Starbucks was once a humble Seattle coffee shop.
It’s now the modern-day equivalent of a soda fountain from the 1950s.
Look at the two images below:
The similarities are striking. Starbucks is no longer really about coffee. This past Saturday Cyndi and I stopped by a store in San Francisco’s Financial District, and the one thing I didn’t see anyone drinking was…coffee. They were quaffing lattes and mochas and any myriad number of caffeinated milkshakes. The baristas were making these multi-ingredient monstrosities with whipped cream and chocolate and caramel, squirting shots of gelatinous flavor goo into “Venti” cups. The coffee included in these milkshakes seem to be getting a lot closer to Maxwell House than to artisanal java- these light and “blonde” roasts are nauseatingly weak for my palate.
I like coffee. I like flaming hot and jet black coffee, with nary a no-whip half-caf vanilla anything. I like deep, rich, bold and powerful coffee, the kind snobby coffee snobs like.
Starbucks has somewhere in the neighborhood of 17,000 stores around the world, and they have created a formula that works- the relaunch of a quintessential American cultural brand. I have no objection whatsoever to their ubiquitous presence on the streets of practically every city, or to their evolution over the years as a national brand. The free enterprise guy in me has no quarrel with a business people want to patronize.
But I, the precious coffee snob, have a way to sniff out the real deal- Foursquare.
If we set aside the horrifying fact that we who opt in to these mobile apps have relinquished every last shred of personal privacy, what is fun about Foursquare is that it’s more specific than Siri on the iPhone, more pointed in point-of-view than Yelp, and more social than all of them.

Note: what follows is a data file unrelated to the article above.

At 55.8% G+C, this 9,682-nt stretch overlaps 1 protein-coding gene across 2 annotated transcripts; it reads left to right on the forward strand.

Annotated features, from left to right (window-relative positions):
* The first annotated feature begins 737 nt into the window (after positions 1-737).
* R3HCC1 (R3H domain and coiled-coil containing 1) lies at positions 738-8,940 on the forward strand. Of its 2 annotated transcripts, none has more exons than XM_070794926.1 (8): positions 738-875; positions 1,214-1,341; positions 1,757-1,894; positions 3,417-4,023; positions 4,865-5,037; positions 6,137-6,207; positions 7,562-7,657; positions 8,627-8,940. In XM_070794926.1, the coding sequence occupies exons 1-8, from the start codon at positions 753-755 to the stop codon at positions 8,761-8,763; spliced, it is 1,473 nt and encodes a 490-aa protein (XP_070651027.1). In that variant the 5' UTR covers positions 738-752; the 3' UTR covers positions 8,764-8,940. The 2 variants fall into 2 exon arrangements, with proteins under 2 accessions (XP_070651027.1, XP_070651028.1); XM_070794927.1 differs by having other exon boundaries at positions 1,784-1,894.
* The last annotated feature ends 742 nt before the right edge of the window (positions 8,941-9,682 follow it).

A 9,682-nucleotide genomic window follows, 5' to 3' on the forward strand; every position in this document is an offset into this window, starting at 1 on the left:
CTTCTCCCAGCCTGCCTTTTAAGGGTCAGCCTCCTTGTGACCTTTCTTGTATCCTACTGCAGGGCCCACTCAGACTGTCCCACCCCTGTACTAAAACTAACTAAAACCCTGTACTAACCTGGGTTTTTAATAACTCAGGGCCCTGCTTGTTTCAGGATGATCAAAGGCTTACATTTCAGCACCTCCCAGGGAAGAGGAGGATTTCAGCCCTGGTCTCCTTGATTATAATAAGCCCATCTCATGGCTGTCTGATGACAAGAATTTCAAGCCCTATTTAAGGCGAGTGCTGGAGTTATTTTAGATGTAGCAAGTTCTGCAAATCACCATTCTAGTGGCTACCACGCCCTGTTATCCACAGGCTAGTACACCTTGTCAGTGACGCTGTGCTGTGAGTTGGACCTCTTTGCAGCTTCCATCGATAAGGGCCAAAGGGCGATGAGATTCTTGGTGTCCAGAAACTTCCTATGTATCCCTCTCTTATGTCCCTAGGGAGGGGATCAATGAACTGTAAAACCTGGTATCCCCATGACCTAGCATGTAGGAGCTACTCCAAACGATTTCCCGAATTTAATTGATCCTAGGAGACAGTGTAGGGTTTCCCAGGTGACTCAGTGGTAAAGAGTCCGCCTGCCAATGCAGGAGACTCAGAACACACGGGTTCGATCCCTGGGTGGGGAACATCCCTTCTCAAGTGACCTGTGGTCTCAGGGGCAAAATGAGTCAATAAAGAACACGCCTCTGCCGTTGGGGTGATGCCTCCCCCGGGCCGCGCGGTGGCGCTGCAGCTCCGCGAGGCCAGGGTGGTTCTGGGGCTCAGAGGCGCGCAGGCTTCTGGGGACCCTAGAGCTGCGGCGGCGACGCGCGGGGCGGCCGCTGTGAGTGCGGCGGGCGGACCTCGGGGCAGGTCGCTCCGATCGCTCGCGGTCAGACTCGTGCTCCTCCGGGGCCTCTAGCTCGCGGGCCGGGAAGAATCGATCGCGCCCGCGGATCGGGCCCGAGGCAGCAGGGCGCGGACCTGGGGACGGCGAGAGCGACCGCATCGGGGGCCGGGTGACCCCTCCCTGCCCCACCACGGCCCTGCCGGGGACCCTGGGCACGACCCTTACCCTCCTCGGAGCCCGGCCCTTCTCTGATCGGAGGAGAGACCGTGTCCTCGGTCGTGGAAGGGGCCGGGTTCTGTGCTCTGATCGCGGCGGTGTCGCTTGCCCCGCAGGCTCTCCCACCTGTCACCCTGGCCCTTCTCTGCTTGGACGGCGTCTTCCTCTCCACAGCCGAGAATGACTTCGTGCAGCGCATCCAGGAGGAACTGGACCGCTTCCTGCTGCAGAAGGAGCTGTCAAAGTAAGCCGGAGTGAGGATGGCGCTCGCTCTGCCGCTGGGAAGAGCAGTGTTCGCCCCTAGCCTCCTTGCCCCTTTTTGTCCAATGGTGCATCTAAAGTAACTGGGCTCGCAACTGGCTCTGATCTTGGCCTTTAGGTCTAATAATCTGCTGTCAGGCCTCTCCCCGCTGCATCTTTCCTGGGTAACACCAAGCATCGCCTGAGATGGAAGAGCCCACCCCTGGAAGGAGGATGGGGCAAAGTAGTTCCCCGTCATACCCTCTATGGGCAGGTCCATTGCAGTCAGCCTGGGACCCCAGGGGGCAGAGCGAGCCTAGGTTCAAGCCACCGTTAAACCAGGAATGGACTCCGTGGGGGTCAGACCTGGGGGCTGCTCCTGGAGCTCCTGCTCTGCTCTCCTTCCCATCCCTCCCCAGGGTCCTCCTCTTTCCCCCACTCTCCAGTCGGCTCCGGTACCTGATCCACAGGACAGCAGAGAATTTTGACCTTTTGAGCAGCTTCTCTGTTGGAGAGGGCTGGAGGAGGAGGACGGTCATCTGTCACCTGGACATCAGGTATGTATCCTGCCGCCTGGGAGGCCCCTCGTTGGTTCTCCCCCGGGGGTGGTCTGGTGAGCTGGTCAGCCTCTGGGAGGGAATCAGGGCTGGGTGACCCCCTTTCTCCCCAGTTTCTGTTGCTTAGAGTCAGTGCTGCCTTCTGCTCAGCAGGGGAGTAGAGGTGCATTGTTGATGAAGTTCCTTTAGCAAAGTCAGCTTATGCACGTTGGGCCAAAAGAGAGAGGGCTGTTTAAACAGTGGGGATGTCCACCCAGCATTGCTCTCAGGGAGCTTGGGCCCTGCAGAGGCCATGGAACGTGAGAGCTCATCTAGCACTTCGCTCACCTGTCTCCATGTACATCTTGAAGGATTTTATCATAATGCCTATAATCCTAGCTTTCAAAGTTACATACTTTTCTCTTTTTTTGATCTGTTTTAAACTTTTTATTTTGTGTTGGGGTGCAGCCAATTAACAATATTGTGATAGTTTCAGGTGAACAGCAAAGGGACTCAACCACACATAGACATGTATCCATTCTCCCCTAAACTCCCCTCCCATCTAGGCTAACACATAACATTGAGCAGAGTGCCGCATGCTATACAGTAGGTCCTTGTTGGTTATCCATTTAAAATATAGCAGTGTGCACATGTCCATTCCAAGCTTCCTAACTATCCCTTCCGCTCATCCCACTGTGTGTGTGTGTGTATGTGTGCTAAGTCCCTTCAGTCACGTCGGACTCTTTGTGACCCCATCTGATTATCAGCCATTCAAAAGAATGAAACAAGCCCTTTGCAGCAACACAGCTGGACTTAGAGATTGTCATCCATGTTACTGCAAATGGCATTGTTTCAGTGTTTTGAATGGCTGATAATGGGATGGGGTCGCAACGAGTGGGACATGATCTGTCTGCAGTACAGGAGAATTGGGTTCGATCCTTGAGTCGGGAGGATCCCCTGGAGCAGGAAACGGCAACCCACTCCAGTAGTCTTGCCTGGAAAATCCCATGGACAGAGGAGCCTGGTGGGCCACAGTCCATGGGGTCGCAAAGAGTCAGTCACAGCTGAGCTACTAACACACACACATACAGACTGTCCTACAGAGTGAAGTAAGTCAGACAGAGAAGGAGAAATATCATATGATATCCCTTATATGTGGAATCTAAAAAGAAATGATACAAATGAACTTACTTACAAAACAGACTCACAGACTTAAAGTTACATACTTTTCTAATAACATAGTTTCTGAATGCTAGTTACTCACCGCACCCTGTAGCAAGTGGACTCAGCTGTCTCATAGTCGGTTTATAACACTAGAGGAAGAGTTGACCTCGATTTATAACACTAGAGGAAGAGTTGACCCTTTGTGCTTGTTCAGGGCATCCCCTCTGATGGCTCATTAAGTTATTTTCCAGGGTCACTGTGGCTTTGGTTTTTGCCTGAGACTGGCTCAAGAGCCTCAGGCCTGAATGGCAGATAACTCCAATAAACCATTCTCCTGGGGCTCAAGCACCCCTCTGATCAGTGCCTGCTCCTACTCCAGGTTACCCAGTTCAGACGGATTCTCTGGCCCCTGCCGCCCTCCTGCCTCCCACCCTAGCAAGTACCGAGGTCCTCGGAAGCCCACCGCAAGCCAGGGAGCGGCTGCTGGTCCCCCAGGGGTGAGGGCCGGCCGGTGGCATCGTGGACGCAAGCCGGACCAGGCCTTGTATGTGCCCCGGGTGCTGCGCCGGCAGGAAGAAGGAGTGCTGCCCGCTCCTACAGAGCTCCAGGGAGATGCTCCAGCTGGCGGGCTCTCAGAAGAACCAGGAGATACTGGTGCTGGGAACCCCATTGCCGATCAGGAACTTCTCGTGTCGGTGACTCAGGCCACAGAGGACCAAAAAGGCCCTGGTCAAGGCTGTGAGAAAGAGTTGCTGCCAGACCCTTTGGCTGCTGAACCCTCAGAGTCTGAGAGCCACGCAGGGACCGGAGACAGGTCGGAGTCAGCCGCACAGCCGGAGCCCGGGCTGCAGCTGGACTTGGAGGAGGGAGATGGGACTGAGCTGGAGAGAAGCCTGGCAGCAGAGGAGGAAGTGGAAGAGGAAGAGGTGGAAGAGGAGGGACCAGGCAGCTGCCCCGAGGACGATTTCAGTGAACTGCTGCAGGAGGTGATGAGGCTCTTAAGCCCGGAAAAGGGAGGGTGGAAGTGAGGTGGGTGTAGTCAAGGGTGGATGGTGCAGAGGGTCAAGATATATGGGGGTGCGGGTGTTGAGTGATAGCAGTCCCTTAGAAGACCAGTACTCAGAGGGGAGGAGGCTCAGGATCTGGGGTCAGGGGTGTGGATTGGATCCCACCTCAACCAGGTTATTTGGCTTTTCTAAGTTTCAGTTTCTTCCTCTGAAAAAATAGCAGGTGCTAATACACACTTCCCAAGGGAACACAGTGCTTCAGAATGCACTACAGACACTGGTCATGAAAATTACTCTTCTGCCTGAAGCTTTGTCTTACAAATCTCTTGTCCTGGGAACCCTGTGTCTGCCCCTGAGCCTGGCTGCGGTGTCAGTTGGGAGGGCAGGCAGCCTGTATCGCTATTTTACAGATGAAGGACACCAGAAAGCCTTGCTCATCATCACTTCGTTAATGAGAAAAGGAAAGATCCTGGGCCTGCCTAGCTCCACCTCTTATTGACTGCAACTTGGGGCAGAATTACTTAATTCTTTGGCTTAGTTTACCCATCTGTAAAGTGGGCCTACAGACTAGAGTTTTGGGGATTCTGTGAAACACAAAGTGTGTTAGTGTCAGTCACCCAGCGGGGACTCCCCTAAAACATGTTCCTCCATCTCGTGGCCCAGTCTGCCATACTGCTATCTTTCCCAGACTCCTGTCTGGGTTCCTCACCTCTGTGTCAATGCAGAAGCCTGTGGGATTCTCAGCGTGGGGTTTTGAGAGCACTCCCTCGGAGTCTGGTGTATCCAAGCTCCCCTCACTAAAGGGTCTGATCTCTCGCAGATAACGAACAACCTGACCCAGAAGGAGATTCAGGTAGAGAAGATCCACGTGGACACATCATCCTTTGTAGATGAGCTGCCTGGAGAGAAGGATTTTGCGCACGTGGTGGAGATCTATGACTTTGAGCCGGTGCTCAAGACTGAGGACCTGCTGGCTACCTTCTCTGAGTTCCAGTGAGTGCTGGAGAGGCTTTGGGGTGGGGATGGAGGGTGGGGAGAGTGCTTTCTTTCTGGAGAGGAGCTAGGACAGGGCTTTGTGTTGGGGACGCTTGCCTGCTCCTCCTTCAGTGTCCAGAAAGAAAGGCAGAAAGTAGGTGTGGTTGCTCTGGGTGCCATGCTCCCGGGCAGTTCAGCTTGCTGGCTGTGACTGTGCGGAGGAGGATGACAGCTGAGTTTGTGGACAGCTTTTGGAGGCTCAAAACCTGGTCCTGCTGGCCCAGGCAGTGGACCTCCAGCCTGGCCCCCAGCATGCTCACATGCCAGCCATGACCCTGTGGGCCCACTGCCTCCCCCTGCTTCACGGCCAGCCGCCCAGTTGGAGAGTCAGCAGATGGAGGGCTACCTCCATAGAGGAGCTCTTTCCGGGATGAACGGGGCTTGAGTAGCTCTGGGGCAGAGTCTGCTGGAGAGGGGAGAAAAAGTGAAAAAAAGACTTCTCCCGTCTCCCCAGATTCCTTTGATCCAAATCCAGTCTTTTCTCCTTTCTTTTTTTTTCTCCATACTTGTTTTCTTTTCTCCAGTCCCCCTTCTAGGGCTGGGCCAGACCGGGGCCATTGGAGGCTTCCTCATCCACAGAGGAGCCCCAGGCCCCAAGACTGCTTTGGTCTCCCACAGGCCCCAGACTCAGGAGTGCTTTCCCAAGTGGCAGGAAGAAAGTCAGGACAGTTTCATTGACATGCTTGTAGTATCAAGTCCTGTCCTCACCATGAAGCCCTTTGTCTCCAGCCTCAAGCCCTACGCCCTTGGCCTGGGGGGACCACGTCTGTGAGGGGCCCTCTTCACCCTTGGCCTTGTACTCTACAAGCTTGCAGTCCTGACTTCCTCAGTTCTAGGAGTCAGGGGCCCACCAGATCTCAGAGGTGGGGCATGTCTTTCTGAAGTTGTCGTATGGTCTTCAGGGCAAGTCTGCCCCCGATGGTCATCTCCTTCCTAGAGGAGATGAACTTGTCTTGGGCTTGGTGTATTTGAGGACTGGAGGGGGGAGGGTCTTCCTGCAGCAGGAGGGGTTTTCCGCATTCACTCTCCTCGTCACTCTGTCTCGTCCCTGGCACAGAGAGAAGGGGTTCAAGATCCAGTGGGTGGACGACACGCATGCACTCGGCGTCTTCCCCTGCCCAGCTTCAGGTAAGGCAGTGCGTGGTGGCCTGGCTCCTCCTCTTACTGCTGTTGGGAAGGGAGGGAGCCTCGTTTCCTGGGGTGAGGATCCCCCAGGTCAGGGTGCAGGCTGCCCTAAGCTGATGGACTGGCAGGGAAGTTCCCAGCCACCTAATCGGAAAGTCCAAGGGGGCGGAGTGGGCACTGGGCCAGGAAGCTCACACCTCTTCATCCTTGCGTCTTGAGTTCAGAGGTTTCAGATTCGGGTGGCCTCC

I can find a coffee shop within walking distance of my location that suits my snobby coffee tastes, and I might find a friend nearby too. The game-playing aspect of Foursquare is less important to me right now; I have no burning desire to be the Mayor of Anything this week, but maybe the thrill of having patronized the fancy schmancy coffee spot will become more valuable. Foursquare has made broadcast advertising less and less appealing, and not really necessary at all for a small neighborhood business. If the “real” coffee shop I seek is smart, they have paid Foursquare for the opportunity at offering reward for my relationship- a deal.
Think of all the people in the job market. Many of them are qualified and have had success in their fields, some may have even become quite wealthy in the process. Think of them all as Starbucks locations. Yes, they are popular, but they’ve become much less interesting.
You are special. You have a special set of skills to bring to the table. You are the special coffee shop.
There are employers who are looking for you, right now- and you possess the identical qualifications they need.
These employers need to be able to find you as effortlessly as I find Philz coffee locations in San Francisco.
Your resume has to be effortless to find and a dream to access. It’s just a foot in the door, but when you get the door opened a crack, I’m positive you’ll smash your way in and close the deal.
You are a brand. I’d like to show you how to create it, modify it, and promote it.
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